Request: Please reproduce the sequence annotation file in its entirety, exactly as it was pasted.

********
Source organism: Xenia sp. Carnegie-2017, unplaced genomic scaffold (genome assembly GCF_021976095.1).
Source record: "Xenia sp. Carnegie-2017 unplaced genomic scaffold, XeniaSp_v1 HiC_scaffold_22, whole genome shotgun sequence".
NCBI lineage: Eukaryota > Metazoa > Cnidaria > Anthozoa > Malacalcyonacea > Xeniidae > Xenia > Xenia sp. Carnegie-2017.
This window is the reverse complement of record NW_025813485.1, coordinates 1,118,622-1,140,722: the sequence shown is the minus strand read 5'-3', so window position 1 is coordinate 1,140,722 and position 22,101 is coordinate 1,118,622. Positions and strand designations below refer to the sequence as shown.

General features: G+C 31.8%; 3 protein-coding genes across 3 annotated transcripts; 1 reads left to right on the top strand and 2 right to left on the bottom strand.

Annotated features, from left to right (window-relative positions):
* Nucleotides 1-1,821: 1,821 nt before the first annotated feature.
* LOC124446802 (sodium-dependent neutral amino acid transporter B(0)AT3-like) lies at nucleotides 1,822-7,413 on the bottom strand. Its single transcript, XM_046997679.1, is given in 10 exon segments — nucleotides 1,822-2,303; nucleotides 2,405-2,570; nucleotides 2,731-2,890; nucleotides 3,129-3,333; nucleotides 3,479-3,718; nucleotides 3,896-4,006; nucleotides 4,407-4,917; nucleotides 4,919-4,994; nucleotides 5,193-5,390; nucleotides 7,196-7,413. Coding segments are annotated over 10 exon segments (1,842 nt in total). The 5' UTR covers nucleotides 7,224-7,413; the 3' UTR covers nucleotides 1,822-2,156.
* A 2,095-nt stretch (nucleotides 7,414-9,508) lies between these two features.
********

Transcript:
Source organism: Xenia sp. Carnegie-2017, unplaced genomic scaffold (genome assembly GCF_021976095.1).
Source record: "Xenia sp. Carnegie-2017 unplaced genomic scaffold, XeniaSp_v1 HiC_scaffold_22, whole genome shotgun sequence".
NCBI lineage: Eukaryota > Metazoa > Cnidaria > Anthozoa > Malacalcyonacea > Xeniidae > Xenia > Xenia sp. Carnegie-2017.
This window is the reverse complement of record NW_025813485.1, coordinates 1,118,622-1,140,722: the sequence shown is the minus strand read 5'-3', so window position 1 is coordinate 1,140,722 and position 22,101 is coordinate 1,118,622. Positions and strand designations below refer to the sequence as shown.

General features: G+C 31.8%; 3 protein-coding genes across 3 annotated transcripts; 1 reads left to right on the top strand and 2 right to left on the bottom strand.

Annotated features, from left to right (window-relative positions):
* Nucleotides 1-1,821: 1,821 nt before the first annotated feature.
* LOC124446802 (sodium-dependent neutral amino acid transporter B(0)AT3-like) lies at nucleotides 1,822-7,413 on the bottom strand. Its single transcript, XM_046997679.1, is given in 10 exon segments — nucleotides 1,822-2,303; nucleotides 2,405-2,570; nucleotides 2,731-2,890; nucleotides 3,129-3,333; nucleotides 3,479-3,718; nucleotides 3,896-4,006; nucleotides 4,407-4,917; nucleotides 4,919-4,994; nucleotides 5,193-5,390; nucleotides 7,196-7,413. Coding segments are annotated over 10 exon segments (1,842 nt in total). The 5' UTR covers nucleotides 7,224-7,413; the 3' UTR covers nucleotides 1,822-2,156.
* A 2,095-nt stretch (nucleotides 7,414-9,508) lies between these two features.